Perfect for home cooking: pan-fried sausages with beer and onion gravy
Kitchen Cabinet: Learn how to make a rich and comforting onion gravy from scratch
Sausages with beer and onion gravy: nourishing food to feed a family
What we cook at home is good, nourishing, real food. With a 12-year-old and a 14-year-old in the family, it is very important for me to teach them where their food comes from and to have respect for basic ingredients.
They love to help out in the garden and in the kitchen. We have a small poly tunnel and a few raised beds, where we are growing all the basics, so they learn and respect food as they see it go from seed to table.
We also have a few hens and ducks and one of their favourite meals is crispy duck, made with our own Aylesbury ducks. The kids really know where their food comes from when we rear it in our back garden.
Tom Flavin is executive head chef at the Strand Hotel in Limerick
Pan-fried pork sausages with beer and onion gravy
Pork sausages, two to three per portion (I like to use good quality rare breed pork sausages)
Beer and onion gravy:
2kg beef or chicken bones
60ml rapeseed oil
3 large onions, peeled and sliced
2 carrots, peeled and chopped
1 celery stalk, peeled and chopped
175ml beer (I use Treaty City pale ale)
½ head garlic, roughly chopped
1½ tsp tomato puree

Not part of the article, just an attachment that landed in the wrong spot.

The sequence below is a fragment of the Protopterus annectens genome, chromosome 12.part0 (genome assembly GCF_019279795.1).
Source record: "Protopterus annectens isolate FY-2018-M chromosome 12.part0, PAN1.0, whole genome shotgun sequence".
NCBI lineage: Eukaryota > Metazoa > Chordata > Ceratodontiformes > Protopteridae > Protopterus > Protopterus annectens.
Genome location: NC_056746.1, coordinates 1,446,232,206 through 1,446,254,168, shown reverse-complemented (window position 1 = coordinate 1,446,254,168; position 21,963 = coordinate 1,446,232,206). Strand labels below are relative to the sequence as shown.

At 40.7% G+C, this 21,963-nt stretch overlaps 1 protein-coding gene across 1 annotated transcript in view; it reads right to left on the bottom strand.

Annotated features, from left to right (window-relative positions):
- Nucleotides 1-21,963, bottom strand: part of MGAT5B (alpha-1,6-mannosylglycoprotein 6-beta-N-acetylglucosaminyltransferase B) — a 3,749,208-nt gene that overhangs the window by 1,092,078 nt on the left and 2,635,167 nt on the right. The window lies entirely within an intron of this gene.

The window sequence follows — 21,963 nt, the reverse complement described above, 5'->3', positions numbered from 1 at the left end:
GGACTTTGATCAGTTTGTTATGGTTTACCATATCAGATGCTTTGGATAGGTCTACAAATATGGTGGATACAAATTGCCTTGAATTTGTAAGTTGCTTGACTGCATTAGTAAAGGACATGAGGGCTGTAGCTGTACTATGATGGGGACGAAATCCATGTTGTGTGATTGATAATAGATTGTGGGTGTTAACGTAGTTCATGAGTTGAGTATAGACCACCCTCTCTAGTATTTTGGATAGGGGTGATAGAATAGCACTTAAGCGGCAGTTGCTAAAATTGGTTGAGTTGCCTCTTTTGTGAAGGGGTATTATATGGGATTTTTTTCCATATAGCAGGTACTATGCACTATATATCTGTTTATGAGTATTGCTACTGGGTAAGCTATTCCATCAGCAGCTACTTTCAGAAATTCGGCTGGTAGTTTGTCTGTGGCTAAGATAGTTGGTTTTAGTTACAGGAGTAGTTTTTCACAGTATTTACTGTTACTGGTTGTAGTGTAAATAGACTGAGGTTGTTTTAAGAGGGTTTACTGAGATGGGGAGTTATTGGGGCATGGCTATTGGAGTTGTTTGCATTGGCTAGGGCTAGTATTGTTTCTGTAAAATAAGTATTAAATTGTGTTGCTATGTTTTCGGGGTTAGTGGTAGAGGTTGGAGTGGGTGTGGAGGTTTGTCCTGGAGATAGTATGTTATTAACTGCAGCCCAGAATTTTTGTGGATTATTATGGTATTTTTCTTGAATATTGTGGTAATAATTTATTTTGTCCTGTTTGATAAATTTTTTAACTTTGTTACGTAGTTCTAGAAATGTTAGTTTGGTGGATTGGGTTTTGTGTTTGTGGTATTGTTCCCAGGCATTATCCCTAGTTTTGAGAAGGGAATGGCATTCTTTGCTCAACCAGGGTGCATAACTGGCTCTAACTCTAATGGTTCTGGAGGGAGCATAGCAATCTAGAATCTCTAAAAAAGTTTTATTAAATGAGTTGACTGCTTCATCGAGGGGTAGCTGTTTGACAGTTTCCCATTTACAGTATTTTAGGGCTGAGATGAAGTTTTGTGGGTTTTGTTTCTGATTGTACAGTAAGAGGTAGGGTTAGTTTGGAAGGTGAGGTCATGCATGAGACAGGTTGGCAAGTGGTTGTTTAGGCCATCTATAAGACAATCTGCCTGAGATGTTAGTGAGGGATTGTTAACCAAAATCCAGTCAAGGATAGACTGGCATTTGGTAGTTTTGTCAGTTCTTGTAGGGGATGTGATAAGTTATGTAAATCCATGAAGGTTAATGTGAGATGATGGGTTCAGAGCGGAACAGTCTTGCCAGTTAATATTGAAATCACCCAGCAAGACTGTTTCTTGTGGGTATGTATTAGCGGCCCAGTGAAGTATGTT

1 sprig rosemary
1 sprig thyme
1 Brown the sausages in a frying pan and finish in a preheated oven at 180 degrees Celsius for approximately 15 minutes.
2 To make the gravy: Preheat your oven to 200 degrees Celsius. Put the bones in a roasting pan, drizzle with half of the rapeseed oil and roast for 1-1½ hours until browned, turning occasionally.
3 In a separate pan, heat the remaining oil and fry the carrots, celery, half of the onions and the garlic on a high heat until lightly coloured.
4 Stir in the tomato puree and fry for another two minutes, until the vegetables are golden brown. Add the beer to the pan and let it sizzle (deglaze), and reduce to a syrupy consistency.
5 Drain the roasted bones of excess oil, allow to cool and add them to the stockpot. Cover the bones with cold water (about five litres) and bring to the boil. Skim off impurities from the top, reduce the heat, add the herbs and simmer gently for six hours. Skim the surface occasionally until the stock is clear.
6 Strain the stock through a muslin (or J-Cloth) lined colander.
7 In another pan melt the butter and gently cook (sweat) the remaining onion until it is translucent. Add the stock and reduce (by simmering) to a sauce-like consistency. Season with salt and cracked black pepper and serve with mash or champ.
Kitchen Cabinet is a series of recipes from chefs who are members of Euro-Toques Ireland who have come together during the coronavirus outbreak to share some of the easy, tasty things that they like to cook and eat at home #ChefsAtHome